updated 1/6/2007 5:46:51 PM ET 2007-01-06T22:46:51

After months of escalating rhetoric, North Korea in early October told the world it was ready to conduct its first test explosion of a nuclear device. Days later, it made good on its word.

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Almost three months after the Oct. 9 underground blast, new questions are being raised about the communist country’s nuclear plans.

Does North Korea again have its finger on the atomic trigger? Is it likely to continue negotiations with the United States and other countries committed to dismantling its nuclear arms program?

“North Korea has the technical capability to conduct a nuclear test at any time,” Paik Hak-soon, an expert on North Korea at the Sejong Institute think tank outside Seoul, said Saturday.

But he said the regime is unlikely to take such a provocative step now, because it is focused on winning U.S. concessions after the October test, though it would likely maintain the option as a pressure tactic in negotiations.

Concerns heightened abruptly in Asia on Friday after ABC News reported the North Koreans might be preparing another test explosion. Citing unidentified U.S. defense officials, the network said work was under way similar to steps taken before the October blast.

Top U.S. and South Korean officials, however, moved quickly to douse speculation of an imminent test.

Secretary of State Condoleezza Rice and her South Korean counterpart, Song Min-soon, said at a news conference Friday in Washington that there was no indication any test was imminent.

Still, stock prices in Seoul fell to their lowest level in more than three weeks, while South Korea’s currency hit its lowest level in more than a month.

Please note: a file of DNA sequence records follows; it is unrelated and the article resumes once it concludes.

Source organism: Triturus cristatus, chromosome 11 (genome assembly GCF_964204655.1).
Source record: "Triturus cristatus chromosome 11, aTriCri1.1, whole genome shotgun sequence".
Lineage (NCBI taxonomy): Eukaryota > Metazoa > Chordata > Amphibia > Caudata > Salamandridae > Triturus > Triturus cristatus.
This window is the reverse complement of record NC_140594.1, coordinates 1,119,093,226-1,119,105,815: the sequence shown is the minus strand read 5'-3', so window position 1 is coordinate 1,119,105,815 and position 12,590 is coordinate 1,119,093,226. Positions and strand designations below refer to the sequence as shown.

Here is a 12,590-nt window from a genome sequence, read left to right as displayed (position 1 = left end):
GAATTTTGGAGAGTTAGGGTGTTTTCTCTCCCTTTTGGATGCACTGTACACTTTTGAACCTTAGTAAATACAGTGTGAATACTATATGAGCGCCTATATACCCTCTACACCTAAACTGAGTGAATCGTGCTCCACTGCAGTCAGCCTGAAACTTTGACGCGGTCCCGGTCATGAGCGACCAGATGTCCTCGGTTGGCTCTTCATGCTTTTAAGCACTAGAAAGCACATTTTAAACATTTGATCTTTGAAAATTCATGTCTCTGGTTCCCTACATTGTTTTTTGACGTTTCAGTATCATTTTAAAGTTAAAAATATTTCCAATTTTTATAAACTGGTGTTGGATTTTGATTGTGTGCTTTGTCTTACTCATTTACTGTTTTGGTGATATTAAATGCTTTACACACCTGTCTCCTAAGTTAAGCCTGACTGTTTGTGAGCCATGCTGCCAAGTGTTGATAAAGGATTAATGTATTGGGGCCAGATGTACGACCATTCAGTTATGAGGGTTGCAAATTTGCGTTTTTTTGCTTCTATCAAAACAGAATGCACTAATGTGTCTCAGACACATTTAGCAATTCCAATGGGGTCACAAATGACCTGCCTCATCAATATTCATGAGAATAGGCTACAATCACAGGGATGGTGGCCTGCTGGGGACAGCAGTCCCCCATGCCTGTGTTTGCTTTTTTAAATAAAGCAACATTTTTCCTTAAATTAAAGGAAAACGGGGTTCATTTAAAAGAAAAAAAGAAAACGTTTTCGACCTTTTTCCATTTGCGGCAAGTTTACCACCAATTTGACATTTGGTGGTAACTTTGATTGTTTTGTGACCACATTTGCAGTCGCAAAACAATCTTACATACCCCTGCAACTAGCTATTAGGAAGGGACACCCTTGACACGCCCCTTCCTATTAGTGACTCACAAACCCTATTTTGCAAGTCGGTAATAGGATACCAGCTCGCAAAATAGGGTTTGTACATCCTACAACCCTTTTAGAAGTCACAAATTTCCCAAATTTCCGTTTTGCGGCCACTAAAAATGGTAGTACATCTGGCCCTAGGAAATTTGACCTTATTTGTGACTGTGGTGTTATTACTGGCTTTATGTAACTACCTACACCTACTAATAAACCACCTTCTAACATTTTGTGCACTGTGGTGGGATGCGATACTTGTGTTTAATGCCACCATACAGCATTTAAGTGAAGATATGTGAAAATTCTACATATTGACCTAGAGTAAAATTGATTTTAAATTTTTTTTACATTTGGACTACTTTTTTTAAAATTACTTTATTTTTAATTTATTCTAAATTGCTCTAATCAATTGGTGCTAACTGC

Analysts base their skepticism on the changed scene since the October test.

U.S.: Nuclear-armed nation unacceptable
After the blast, the U.S. said it would never accept a nuclear-armed North Korea and the U.N. Security Council unanimously approved sanctions, including searches of Pyongyang’s international cargo.

Japan moved to virtually cut off bilateral trade with the impoverished North, and China, a close ally, showed signs of being fed up with its neighbor’s brinkmanship.

About three weeks after the test, North Korea agreed to return to stalled international talks on its nuclear weapons program, which involve the U.S., China, Japan, Russia and South Korea.

The six-nation forum, begun in 2003, reconvened late last month in Beijing after a yearlong boycott by North Korea, though little was achieved other than a commitment to meet again.

Yet that is probably enough to head off another test explosion, said Koh Yu-hwan, a North Korea expert at Seoul’s Dongguk University.

“The North doesn’t need to take any risk as long as the six-way process is under way,” he said.

Risk of becoming more isolated
Noriyuki Suzuki, director of Radiopress, a Japanese news agency that monitors North Korea’s media and analyzes the country’s power structure, also thinks a test blast is improbable.

“If North Korea conducts a test right now, it’s highly likely that the country will be further isolated in the six-way talks, ties with China and South Korea will deteriorate, and the talks on financial sanctions (with the U.S.) will likely be halted,” Suzuki said Saturday. “I don’t think it is reasonable to conduct a test at this point.”

State Department spokesman Sean McCormack said Friday that diplomats from the six countries were expected to meet again this month.

In 2005, North Korea pledged to dismantle its nuclear weapons program in exchange for security guarantees and economic aid, but no progress has been made in implementing that accord.

A key sticking point has been North Korea’s demand that Washington first lift financial restrictions imposed over the regime’s alleged counterfeiting of $100 bills and money laundering.

In Beijing last month, American and North Korean experts discussed the financial restrictions during two days of meetings held separately from the nuclear talks. They made no breakthrough, other than the possibility of meeting again this month in New York.

© 2013 The Associated Press. All rights reserved. This material may not be published, broadcast, rewritten or redistributed.


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